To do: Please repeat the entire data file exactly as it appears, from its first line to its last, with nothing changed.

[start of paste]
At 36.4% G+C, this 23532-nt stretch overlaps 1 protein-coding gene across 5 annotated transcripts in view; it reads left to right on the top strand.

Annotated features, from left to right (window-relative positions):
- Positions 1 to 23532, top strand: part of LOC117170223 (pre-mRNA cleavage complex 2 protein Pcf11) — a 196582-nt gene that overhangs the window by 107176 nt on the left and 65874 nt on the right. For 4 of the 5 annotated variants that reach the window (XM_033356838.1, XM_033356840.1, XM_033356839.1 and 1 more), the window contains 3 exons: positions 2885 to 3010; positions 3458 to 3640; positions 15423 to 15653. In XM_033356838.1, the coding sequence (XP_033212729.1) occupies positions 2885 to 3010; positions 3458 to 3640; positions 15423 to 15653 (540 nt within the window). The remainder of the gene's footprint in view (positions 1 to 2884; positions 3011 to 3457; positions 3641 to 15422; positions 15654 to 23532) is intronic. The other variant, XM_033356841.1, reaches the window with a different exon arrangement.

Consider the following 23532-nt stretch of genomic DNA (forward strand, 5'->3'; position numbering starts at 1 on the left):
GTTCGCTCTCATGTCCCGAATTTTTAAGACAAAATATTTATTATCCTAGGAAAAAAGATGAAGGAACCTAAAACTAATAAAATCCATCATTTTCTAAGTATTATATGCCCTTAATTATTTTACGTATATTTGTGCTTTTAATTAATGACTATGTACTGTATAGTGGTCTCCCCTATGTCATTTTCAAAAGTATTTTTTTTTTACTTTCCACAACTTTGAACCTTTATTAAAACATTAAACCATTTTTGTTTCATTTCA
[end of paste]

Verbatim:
At 36.4% G+C, this 23532-nt stretch overlaps 1 protein-coding gene across 5 annotated transcripts in view; it reads left to right on the top strand.

Annotated features, from left to right (window-relative positions):
- Positions 1 to 23532, top strand: part of LOC117170223 (pre-mRNA cleavage complex 2 protein Pcf11) — a 196582-nt gene that overhangs the window by 107176 nt on the left and 65874 nt on the right. For 4 of the 5 annotated variants that reach the window (XM_033356838.1, XM_033356840.1, XM_033356839.1 and 1 more), the window contains 3 exons: positions 2885 to 3010; positions 3458 to 3640; positions 15423 to 15653. In XM_033356838.1, the coding sequence (XP_033212729.1) occupies positions 2885 to 3010; positions 3458 to 3640; positions 15423 to 15653 (540 nt within the window). The remainder of the gene's footprint in view (positions 1 to 2884; positions 3011 to 3457; positions 3641 to 15422; positions 15654 to 23532) is intronic. The other variant, XM_033356841.1, reaches the window with a different exon arrangement.

Consider the following 23532-nt stretch of genomic DNA (forward strand, 5'->3'; position numbering starts at 1 on the left):
GTTCGCTCTCATGTCCCGAATTTTTAAGACAAAATATTTATTATCCTAGGAAAAAAGATGAAGGAACCTAAAACTAATAAAATCCATCATTTTCTAAGTATTATATGCCCTTAATTATTTTACGTATATTTGTGCTTTTAATTAATGACTATGTACTGTATAGTGGTCTCCCCTATGTCATTTTCAAAAGTATTTTTTTTTTACTTTCCACAACTTTGAACCTTTATTAAAACATTAAACCATTTTTGTTTCATTTCA